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Thursday, February 26, 2015


Louis Kahn 
Louis Isadore Kahn (born Itze-Leib Schmuilowsky) (March 05 February 20 1901] ied – March 17, 1974) was an American architect,] based in Philadelphia. After working in various capacities for several firms in Philadelphia, he founded his own atelier in 1935. While continuing his private practice, he served as a design critic and professor of architecture at Yale School of Architecture from 1947 to 1957. From 1957 to his death, he was a professor of architecture at the School of Design at the university of pennsylvaniaa Kahn created a style that was monumental and monolithic; his heavy buildings do not hide their weight, their materials, or the way they are assembled. Louis Kahn's works are considered as monumental beyond modernism. Famous for his meticulously built works, his provocative proposals that remained unbuilt, and his teaching, Kahn was one of the most influential architects of the twentieth century. He was awarded the AIA Gold Medal and the RIBA Gold Medal. At the time of his death he was considered by some as "America's foremost living architect.


Early life 
Louis Kahn was born into a poor Jewish family in Pärnu formerly in czarist Russia, but now in Estonia. He spent his early childhood in Kuressaare on the island of Saaremaa, then part of the Russian Empire's Livonian Governorate At the age of three, he saw coals in the stove and was captivated by the light of the coal. He put the coal in his apron, which caught on fire and seared his face. He carried these scars for the rest of his life In 1906, his family emigrated to the United States, as they feared that his father would be recalled into the military during the Russo-Japanese War. His birth year may have been inaccurately recorded in the process of immigration. According to his son's 2003 documentary film, the family could not afford pencils. They made their own charcoal sticks from burnt twigs so that Louis could earn a little money from drawings. Later he earned money by playing piano to accompany silent movies in theaters. He became a naturalized citizen on May 15, 1914. His father changed their name to Kahn in 1915.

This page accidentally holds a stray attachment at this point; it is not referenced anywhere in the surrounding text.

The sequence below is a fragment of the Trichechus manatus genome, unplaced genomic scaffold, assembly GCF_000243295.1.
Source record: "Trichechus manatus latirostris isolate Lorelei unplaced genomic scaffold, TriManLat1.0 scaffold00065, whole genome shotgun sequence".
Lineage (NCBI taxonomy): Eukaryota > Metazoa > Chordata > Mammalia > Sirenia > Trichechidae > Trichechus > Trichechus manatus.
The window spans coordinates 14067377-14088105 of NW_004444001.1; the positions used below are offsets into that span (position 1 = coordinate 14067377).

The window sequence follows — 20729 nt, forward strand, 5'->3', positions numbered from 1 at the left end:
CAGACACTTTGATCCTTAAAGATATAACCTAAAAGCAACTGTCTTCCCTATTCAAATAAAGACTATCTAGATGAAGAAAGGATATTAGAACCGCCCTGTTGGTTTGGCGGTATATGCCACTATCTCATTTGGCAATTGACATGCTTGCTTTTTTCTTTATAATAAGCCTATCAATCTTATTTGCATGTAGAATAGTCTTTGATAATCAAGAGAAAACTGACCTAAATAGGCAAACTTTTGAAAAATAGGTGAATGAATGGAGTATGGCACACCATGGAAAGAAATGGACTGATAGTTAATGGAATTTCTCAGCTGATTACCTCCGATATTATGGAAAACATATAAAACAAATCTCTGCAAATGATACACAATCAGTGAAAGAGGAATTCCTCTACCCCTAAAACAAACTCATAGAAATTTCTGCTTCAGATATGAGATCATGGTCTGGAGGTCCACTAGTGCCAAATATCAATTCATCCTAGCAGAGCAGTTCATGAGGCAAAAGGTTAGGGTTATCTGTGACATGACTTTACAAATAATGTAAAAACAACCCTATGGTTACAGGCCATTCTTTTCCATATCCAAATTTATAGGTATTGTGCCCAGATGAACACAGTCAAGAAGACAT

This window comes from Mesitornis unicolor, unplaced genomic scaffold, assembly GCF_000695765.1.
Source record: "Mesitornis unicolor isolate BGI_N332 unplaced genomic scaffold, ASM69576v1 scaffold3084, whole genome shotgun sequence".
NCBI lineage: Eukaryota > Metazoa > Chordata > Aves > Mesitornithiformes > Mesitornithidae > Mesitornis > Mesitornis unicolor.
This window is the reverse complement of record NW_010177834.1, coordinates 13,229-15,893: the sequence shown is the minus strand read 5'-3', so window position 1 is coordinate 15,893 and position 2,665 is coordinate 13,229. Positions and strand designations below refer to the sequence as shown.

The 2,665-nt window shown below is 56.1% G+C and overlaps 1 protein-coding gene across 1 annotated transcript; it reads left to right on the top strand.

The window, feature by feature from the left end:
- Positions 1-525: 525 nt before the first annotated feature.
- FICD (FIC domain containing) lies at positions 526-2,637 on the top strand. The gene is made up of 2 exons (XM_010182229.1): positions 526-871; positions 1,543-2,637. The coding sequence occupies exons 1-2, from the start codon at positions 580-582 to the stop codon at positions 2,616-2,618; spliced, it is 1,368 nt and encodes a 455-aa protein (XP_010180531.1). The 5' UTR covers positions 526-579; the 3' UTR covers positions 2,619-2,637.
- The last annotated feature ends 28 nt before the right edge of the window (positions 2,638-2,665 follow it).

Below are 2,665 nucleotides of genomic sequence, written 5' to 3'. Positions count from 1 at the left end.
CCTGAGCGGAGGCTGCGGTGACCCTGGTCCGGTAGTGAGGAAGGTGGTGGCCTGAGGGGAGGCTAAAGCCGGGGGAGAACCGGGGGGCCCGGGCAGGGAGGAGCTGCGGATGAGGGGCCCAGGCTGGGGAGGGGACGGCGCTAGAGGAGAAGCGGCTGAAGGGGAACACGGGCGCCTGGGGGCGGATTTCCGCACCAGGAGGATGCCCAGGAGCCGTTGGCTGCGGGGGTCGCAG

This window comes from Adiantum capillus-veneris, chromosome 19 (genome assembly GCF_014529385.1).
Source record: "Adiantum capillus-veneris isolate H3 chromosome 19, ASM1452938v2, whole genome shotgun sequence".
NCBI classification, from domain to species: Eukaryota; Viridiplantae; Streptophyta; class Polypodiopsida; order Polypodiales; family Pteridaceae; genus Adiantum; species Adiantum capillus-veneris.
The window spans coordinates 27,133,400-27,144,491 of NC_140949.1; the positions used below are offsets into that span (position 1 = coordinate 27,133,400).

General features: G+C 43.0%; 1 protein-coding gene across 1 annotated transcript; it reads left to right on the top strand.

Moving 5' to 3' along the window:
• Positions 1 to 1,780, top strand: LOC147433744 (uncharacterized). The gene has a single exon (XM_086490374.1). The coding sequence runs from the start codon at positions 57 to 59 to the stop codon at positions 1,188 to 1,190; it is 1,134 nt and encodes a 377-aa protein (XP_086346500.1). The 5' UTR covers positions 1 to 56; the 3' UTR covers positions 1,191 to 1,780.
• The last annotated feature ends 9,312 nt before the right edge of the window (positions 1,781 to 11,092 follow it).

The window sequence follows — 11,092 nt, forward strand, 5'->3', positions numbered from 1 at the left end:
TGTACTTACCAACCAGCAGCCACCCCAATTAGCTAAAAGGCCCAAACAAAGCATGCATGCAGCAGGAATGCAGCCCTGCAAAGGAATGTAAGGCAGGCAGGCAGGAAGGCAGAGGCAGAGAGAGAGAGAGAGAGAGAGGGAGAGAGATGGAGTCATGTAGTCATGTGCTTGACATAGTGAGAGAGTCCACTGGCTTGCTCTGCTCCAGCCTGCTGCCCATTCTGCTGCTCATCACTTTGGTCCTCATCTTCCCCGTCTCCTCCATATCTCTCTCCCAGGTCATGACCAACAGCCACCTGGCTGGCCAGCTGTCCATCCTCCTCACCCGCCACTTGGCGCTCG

Kahn trained at the University of Pennsylvania in a rigorous Beaux-Arts tradition, with its emphasis on drawing. After completing his Bachelor of Architecture in 1924, Kahn worked as senior draftsman in the office of the city architect, John Molitor. He worked on the designs for the 1926 Sesquicentennial Exposition. In 1928, Kahn made a European tour. He was interested particularly in the medieval walled city of Carcassonne, France, and the castles of Scotland, rather than any of the strongholds of classicism or modernism.[9] After returning to the United States in 1929, Kahn worked in the offices of Paul Philippe Cret, his former studio critic at the University of Pennsylvania, and then with Zantzinger, Borie and Medary in Philadelphia

Jatiyo Sangshad Bhaban (National Assembly Building) in Dhaka, Bangladesh, is perhaps the most important building designed by Kahn. Kahn got the design contract with the help of Muzharul Islam, one of his students at Yale University, who worked with him on the project. It was Kahn's last project, developed during 1962 to 1974. The Parliament building is the centerpiece of the national capital complex designed by Kahn that includes hostels, dining halls, and a hospital. According to Robert McCarter, author of Louis I. Kahn, "it is one of the twentieth century's greatest architectural monuments, and is without question Kahn's magnum opus.  



 Yale University Art Gallery, New Haven, Connecticut (1951–1953),
 Richards Medical Research Laboratories, University of Pennsylvania, Philadelphia,
The Salk Institute, La Jolla, California (1959–1965)
 First Unitarian Church, Rochester, New York (1959–1969),
 Jatiyo Sangshad Bhaban (National Assembly Building) in Dhaka, Bangladesh (1962–1974)
Shaheed Suhrawardy Medical College and Hospital, Dhaka,
Bangladesh Indian Institute of Management, Ahmedabad, in Ahmedabad, India (1962)
 National Institute of Cardiovascular Diseases (NICVD), Dhaka, Bangladesh (1963)
[ Phillips Exeter Academy Library, Exeter, New Hampshire (1965–1972),
 Kimbell Art Museum, Fort Worth, Texas (1967–1972),
 Hurva Synagogue, Jerusalem, Israel, (1968–1974),
unbuilt Yale Center for British Art, Yale University, New Haven, Connecticut (1969–1974)
 Franklin D. Roosevelt Four Freedoms Park, Roosevelt Island, New York (1972–1974),
construction completed 2012
Personal life

  Death In 1974, Kahn died of a heart attack in a restroom for men at Penn Station in Manhattan.[3] He had just returned from a work trip to India. Owing to police miscommunications in both New York City and Philadelphia, his wife and his office were not notified until two days after his death. After his long career, he was in debt when he died.
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